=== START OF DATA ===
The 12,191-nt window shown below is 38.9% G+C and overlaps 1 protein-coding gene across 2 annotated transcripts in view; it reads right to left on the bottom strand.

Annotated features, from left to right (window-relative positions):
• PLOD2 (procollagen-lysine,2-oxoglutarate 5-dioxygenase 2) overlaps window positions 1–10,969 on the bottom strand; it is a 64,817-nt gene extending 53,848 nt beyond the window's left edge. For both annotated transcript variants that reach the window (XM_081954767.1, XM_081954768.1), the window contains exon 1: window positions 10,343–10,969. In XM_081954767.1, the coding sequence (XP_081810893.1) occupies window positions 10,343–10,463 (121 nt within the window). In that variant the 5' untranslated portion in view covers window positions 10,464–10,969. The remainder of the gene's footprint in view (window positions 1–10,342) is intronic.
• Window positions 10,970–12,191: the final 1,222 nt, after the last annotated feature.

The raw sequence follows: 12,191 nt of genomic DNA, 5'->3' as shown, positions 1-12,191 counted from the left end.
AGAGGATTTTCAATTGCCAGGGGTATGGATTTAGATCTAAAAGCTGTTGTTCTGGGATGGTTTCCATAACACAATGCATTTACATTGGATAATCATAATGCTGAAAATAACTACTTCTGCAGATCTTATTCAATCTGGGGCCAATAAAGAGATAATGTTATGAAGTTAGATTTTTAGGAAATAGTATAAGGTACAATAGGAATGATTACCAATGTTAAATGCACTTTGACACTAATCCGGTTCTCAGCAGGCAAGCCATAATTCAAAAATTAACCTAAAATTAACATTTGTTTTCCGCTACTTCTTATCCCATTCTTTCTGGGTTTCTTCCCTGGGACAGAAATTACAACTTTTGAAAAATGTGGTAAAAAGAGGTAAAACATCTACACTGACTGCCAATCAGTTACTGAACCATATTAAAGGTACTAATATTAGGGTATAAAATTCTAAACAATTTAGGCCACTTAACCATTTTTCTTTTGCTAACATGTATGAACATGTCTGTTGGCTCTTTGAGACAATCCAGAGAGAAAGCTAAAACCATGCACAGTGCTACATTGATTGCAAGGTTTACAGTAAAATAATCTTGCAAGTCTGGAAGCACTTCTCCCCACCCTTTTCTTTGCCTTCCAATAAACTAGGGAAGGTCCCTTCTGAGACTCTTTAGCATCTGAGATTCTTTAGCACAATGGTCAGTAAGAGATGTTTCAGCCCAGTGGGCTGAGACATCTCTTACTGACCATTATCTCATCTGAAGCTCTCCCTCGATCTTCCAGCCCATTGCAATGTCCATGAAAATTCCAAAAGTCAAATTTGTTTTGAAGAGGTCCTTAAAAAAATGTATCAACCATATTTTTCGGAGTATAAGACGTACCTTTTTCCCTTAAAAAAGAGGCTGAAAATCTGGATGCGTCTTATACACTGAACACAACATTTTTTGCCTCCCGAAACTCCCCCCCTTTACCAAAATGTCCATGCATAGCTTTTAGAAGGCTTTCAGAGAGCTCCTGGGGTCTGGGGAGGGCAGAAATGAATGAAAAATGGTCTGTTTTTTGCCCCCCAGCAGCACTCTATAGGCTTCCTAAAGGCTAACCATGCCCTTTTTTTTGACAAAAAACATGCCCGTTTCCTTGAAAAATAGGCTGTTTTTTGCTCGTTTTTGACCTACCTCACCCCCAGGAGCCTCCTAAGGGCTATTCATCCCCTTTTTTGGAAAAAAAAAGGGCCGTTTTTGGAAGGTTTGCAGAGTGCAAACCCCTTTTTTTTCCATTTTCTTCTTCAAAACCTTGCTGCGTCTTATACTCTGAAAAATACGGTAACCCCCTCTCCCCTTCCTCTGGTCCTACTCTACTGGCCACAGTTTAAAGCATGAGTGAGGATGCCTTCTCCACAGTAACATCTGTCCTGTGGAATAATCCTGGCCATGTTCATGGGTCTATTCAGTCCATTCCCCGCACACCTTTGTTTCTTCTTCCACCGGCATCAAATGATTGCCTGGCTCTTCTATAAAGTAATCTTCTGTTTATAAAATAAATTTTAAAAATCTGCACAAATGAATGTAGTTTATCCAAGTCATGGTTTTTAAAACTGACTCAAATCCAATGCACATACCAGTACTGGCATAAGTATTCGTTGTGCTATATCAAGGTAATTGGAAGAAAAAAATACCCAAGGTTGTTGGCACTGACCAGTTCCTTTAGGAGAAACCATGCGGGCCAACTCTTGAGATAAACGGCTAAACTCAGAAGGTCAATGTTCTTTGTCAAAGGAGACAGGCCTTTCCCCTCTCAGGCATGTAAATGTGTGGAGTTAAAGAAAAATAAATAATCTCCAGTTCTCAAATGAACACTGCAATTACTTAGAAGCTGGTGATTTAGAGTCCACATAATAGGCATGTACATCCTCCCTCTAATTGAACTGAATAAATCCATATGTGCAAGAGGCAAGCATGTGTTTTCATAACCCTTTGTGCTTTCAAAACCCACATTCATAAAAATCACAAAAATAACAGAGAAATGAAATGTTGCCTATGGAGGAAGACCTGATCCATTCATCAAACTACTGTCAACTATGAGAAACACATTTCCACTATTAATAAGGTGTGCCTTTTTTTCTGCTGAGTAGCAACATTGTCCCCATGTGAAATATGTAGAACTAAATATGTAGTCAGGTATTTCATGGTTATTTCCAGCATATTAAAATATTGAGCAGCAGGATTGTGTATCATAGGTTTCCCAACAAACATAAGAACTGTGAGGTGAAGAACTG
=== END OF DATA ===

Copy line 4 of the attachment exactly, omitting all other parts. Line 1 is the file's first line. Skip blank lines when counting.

• Window positions 10,970–12,191: the final 1,222 nt, after the last annotated feature.